I'm reading Matthew Yglesias's new book Heads in the Sand. It's a very good, quick treatise on how our foreign policy debate in this country became completely warped and confused, and how the Democratic response to Bush's foreign policy was entirely wrong-headed. So far, very good.
My major difficulty is that Yglesias is much more optimistic about past US foreign policy than I am. His breezy lauding of Cold War foreign policy as smart-headed liberal internationalist and anti-imperialist is a little tough to take. Citizens of Iran, Guatemala, Chile, Vietnam, the Dominican Republic, Cuba, Nicaragua, and the like encountered an American foreign policy that was rather different than the one described.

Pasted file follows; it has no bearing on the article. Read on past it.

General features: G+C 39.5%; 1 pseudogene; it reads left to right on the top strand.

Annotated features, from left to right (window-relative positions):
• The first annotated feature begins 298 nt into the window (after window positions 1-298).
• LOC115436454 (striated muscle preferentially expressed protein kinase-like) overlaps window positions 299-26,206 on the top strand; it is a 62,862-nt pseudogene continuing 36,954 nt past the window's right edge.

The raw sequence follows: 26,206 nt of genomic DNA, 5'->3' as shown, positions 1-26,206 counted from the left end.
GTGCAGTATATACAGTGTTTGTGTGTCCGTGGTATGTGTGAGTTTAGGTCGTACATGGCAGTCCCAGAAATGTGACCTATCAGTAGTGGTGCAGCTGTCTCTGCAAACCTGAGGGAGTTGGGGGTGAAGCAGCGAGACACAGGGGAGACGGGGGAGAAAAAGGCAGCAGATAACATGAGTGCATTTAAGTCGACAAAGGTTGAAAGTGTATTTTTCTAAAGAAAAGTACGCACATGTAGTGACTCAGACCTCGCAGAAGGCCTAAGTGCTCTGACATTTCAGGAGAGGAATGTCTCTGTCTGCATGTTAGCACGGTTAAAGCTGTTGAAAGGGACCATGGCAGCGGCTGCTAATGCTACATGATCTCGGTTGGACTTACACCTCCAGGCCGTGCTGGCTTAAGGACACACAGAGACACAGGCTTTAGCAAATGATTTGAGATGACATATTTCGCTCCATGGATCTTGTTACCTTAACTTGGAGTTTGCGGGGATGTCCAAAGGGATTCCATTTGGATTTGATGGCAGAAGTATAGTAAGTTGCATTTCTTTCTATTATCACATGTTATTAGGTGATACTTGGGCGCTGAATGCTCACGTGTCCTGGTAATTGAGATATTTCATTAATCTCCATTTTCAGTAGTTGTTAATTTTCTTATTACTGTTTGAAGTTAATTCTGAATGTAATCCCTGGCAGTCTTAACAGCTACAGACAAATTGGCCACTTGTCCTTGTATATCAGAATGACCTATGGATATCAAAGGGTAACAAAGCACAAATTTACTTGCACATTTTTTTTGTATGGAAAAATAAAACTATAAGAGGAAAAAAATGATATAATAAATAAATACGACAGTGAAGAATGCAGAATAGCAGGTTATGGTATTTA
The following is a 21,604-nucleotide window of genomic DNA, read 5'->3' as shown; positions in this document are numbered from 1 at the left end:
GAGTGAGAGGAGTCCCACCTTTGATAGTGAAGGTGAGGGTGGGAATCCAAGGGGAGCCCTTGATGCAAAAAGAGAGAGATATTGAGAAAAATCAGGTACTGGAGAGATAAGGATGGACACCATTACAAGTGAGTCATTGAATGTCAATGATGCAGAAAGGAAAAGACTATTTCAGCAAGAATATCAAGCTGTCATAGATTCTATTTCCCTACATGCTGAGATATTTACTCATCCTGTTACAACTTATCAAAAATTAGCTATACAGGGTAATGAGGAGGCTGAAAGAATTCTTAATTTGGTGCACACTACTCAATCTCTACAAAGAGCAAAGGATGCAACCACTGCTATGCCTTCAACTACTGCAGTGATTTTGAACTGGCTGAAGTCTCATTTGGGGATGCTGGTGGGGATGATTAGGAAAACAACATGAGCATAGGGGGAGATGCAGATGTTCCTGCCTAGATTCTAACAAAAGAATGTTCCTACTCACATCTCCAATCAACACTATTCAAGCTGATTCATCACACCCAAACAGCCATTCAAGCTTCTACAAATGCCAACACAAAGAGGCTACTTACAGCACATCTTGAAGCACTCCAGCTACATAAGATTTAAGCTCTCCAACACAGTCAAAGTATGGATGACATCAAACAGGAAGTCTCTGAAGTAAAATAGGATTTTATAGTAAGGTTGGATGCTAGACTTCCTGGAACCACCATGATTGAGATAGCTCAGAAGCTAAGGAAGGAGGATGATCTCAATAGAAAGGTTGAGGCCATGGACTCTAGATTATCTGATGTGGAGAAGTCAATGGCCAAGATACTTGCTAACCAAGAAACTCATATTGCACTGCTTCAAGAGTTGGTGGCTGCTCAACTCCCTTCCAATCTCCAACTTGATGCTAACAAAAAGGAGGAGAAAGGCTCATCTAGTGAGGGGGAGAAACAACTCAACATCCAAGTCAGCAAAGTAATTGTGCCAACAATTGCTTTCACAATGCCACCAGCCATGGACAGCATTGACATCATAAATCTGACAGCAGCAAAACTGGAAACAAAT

On a related note, Yglesias praises Truman's sensible response to the Soviet threat as an example that Bush should have followed, but of course Truman's presidency ended largely because he followed up a sensible use of American military force (saving South Korea) with a completely insensible use of force (invading North Korea) that got the United States caught up in a hugely costly intractable quagmire and at odds with a regional power. Sound familiar?
Which reminds me. McCullough's Truman is warping the middle of my bookshelf with its 1100-page girth. That's next on my reading list. Wish me luck.